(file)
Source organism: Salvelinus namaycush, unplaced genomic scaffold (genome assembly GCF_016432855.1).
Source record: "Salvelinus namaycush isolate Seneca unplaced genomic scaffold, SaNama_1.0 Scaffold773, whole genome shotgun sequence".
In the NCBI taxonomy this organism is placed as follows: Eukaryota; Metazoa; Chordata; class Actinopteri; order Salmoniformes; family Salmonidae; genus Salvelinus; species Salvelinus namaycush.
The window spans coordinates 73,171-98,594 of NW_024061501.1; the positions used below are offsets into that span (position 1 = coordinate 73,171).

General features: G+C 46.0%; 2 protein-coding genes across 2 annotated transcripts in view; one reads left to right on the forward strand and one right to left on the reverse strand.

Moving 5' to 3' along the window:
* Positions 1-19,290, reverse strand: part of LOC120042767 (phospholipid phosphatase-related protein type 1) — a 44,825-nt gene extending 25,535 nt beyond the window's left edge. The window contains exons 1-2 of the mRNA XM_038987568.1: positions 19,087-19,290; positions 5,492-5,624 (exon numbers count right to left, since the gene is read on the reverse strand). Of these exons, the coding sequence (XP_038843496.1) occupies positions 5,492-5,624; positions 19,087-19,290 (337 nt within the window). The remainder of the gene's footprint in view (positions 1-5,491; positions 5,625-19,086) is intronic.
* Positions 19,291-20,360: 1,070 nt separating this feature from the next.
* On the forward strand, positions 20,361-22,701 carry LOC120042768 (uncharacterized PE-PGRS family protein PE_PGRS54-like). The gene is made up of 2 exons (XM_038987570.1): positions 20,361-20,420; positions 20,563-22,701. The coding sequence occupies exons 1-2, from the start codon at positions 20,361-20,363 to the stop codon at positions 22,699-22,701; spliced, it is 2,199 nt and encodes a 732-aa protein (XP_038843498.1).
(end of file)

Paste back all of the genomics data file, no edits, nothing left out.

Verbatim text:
Source organism: Salvelinus namaycush, unplaced genomic scaffold (genome assembly GCF_016432855.1).
Source record: "Salvelinus namaycush isolate Seneca unplaced genomic scaffold, SaNama_1.0 Scaffold773, whole genome shotgun sequence".
In the NCBI taxonomy this organism is placed as follows: Eukaryota; Metazoa; Chordata; class Actinopteri; order Salmoniformes; family Salmonidae; genus Salvelinus; species Salvelinus namaycush.
The window spans coordinates 73,171-98,594 of NW_024061501.1; the positions used below are offsets into that span (position 1 = coordinate 73,171).

General features: G+C 46.0%; 2 protein-coding genes across 2 annotated transcripts in view; one reads left to right on the forward strand and one right to left on the reverse strand.

Moving 5' to 3' along the window:
* Positions 1-19,290, reverse strand: part of LOC120042767 (phospholipid phosphatase-related protein type 1) — a 44,825-nt gene extending 25,535 nt beyond the window's left edge. The window contains exons 1-2 of the mRNA XM_038987568.1: positions 19,087-19,290; positions 5,492-5,624 (exon numbers count right to left, since the gene is read on the reverse strand). Of these exons, the coding sequence (XP_038843496.1) occupies positions 5,492-5,624; positions 19,087-19,290 (337 nt within the window). The remainder of the gene's footprint in view (positions 1-5,491; positions 5,625-19,086) is intronic.
* Positions 19,291-20,360: 1,070 nt separating this feature from the next.
* On the forward strand, positions 20,361-22,701 carry LOC120042768 (uncharacterized PE-PGRS family protein PE_PGRS54-like). The gene is made up of 2 exons (XM_038987570.1): positions 20,361-20,420; positions 20,563-22,701. The coding sequence occupies exons 1-2, from the start codon at positions 20,361-20,363 to the stop codon at positions 22,699-22,701; spliced, it is 2,199 nt and encodes a 732-aa protein (XP_038843498.1).